“Good morning!” I replied, joyful even at that early hour, and handed over the ticket printout, my frequent flyer card and my ID.
The guy punched a few buttons and then asked me a rather peculiar question: “did you change your booking recently sir?”
Huh? “Erm, no, why do you ask” as he carried on punching keys,
“Well, it says here that you’re traveling tomorrow, but no worries I found you a seat!”
“WHAT? Whadayameantravelingtomorrow?Ididntchangeanyreservations!”
“Well sir, it says here that you’d be traveling on the 30th?”
“Yeah, so? Today is the 30th!”
(Oh God, a moron in front of me, was the look that drew on his face… smile resumed:)
“Actually sir, it’s the 29th today.”
“Ohmygod. Noway. Isn’t it Monday today?”
“That would be tomorrow sir, today is Sunday”
(muttering and feeling rather stupid) “Oh, in that case, I’ll see you tomorrow morning! Thanks my friend.”
“So shall I cancel today’s travel then?”
“Erm, yeah, thanks, I’ll see you tomorrow”

EXIT, STAGE LEFT!

Damn, how did that happen?

Ah well. Downstairs I go to a cafรƒยฉ, buy a couple of croissants and lattรƒยฉ to go and then drive back to the office… there is nothing like starting a day with a good breakfast, even if you have to drive to another island to get it!

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Goooood Morning Kuwait!

Kuwait City Panorama

It was a good show and I met with great people who I have admired for a long time. It was wonderful to put faces to name and online personalities.

The discussion was excellent, though probably too short of course to cover all the topics we wanted to cover; however, it is enough to entice the viewer to investigate blogging and maybe think of starting a blog themselves, which would be an excellent result of this program. Because of the topics discussed, I hope that the community too will be more aware of our activities and read our blogs to know us better and share in our passions and things that we choose to cover.

The program is anticipated to be aired in April. I shall let you know the actual date when the schedule is actually confirmed.

Diwaniyyat Al-Osbou - Kuwait

The topics discussed included the definition of blogging, what is normally covered in blogs, differences between blogs and forums, the credibility issue, the non-existing specific laws on internet media, how should bloggers be regarded (ie, journalists or normal citizens), how blogs affect political issues and of course how we – as bloggers – evaluate the future of blogging.

It should be a good episode and I am really glad to have taken part. Thanks to Tariq Al-Rubei and Bader Al-Fraih for organising it and inviting me to join this illustrious group.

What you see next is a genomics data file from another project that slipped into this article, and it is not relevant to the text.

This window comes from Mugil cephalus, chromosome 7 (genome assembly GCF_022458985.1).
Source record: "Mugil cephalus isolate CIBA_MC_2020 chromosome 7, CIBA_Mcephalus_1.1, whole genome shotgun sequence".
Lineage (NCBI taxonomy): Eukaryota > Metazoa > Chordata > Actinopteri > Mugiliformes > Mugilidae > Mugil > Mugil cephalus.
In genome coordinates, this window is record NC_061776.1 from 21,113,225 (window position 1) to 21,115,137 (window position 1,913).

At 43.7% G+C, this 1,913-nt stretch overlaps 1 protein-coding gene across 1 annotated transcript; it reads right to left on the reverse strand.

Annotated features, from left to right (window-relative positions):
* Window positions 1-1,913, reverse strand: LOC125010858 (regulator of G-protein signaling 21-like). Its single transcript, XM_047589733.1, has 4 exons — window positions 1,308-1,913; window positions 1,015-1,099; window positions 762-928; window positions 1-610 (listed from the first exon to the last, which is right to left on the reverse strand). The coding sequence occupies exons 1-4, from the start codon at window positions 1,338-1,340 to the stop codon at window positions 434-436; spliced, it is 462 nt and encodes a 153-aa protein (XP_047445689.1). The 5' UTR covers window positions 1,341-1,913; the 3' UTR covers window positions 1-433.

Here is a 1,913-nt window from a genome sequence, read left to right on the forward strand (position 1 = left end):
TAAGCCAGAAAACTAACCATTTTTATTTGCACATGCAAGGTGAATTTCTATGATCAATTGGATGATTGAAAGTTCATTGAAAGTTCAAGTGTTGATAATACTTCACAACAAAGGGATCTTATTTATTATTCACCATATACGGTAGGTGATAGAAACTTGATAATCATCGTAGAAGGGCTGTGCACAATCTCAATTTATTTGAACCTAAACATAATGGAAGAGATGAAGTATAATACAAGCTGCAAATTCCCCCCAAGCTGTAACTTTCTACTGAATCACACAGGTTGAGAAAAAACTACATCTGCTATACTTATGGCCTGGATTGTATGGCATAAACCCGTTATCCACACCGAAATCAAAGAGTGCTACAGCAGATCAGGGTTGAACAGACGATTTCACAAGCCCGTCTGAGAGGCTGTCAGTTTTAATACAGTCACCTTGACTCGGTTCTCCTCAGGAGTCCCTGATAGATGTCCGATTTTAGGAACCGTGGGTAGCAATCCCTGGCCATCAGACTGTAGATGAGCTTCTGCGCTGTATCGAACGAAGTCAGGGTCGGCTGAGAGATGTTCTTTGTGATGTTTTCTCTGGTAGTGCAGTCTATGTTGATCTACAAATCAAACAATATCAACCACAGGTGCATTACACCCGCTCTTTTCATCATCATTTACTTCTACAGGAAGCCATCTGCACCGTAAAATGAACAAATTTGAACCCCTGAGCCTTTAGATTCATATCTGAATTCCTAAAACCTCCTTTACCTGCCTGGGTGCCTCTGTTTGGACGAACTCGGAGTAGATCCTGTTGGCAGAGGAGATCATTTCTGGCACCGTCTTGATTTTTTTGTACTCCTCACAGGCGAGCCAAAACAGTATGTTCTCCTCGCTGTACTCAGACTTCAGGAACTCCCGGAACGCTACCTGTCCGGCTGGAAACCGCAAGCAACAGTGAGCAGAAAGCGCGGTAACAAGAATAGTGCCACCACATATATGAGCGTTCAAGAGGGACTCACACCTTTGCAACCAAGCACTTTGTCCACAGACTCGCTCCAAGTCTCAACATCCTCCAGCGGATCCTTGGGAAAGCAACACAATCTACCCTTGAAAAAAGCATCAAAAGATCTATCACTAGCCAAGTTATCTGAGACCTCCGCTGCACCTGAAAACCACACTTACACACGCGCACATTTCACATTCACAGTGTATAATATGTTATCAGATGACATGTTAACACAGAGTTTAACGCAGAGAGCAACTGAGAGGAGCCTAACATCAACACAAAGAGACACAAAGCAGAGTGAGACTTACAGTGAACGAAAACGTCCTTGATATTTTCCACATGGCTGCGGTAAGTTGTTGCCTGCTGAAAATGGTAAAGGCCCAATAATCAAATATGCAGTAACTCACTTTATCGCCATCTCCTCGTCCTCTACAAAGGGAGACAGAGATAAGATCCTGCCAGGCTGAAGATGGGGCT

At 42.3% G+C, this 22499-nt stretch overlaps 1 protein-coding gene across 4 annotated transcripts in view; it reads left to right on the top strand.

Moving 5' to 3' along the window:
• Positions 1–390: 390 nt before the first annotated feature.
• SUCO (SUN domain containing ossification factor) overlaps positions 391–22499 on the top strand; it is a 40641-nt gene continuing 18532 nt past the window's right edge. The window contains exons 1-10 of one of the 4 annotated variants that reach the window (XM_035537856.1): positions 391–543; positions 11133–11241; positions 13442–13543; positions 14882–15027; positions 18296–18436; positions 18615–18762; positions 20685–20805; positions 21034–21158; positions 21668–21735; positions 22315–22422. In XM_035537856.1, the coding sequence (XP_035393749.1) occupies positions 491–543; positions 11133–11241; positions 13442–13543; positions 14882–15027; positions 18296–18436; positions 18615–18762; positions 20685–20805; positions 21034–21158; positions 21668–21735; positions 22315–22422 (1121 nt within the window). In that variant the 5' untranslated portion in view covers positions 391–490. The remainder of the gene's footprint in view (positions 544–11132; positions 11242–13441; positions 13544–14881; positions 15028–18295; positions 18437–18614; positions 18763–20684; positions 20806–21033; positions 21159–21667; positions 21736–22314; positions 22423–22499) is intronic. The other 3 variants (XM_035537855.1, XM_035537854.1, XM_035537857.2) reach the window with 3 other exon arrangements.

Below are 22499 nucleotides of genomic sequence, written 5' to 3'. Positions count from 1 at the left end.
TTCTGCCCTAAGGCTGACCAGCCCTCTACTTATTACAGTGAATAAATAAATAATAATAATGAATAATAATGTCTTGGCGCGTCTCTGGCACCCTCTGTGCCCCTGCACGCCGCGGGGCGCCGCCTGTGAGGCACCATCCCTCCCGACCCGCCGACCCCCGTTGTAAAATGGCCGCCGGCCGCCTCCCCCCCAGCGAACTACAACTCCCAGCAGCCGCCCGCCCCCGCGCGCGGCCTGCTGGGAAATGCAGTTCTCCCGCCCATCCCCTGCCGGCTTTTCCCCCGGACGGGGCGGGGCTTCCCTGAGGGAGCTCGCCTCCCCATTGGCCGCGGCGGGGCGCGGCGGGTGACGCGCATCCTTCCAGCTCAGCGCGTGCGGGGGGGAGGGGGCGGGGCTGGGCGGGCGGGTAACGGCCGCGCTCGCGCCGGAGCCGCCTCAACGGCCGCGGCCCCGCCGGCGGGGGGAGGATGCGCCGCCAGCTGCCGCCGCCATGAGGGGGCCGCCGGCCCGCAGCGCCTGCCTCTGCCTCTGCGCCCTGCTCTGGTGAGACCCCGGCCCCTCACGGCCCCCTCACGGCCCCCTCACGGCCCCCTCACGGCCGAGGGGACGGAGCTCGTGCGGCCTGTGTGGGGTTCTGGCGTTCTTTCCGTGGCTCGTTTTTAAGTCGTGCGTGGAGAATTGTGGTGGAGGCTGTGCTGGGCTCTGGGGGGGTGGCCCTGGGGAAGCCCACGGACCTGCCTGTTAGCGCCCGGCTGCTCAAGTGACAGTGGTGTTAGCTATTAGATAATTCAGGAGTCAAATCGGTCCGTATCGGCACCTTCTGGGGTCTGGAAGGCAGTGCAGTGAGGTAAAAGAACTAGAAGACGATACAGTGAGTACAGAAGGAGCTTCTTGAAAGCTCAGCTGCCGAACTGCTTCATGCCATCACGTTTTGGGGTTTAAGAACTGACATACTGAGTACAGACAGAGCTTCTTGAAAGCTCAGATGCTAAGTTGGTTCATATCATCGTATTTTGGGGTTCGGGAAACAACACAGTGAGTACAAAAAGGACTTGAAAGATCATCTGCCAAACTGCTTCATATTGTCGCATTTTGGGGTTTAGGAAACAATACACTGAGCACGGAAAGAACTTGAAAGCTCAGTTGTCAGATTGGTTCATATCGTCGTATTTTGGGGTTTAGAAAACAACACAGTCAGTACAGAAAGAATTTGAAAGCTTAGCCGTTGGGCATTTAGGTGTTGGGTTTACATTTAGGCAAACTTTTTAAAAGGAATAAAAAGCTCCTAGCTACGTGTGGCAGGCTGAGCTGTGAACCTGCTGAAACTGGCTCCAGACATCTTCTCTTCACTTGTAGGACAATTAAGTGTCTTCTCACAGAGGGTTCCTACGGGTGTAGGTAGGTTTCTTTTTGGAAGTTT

Getting to Kuwait was a story in itself too! We were schedule to shoot the episode at 9pm so I thought there would be plenty of time to take the 4pm Gulf Air flight from Bahrain to arrive in Kuwait about 5pm. That is, if the plane did not get delayed, twice!

Gulf Air were good enough to actually contact me to tell me that the plane was initially delayed to 6.30pm, which means that I still arrive in Kuwait in plenty of time for the show, but by the time I arrived at the airport, the plane was delayed again and scheduled now to depart at 7.30pm which means there would have been very little time to get from the airport to the studio.

Fortunately it departed just after 7pm, landed at Kuwait airport at 8.10 and as I didn’t have any luggage with me I flew through immigration to be picked up by Bader and flew again directly to the station!

Diwaniyyat Al-Osbou - Kuwait

We arrived with just 5 minutes to spare. Even though it was a recorded show, the studio schedule was fully booked for last night which meant that we only had a specific period to record the show. TV cannot be delayed! Both Bader and I quickly changed at the station and were led to our seats for the recording to start.

It was worth it I think.

Thanks to KTV and everyone who worked at making this program a reality. We should have something like this done by Bahrain TV. I’ll talk to some people I know and see if they accept such an idea.

I hope the flight back to Bahrain this afternoon won’t be delayed this time.

This brings back memories of what GULF AIR actually means: Get Used to Late Flights And Incorrect Reservations!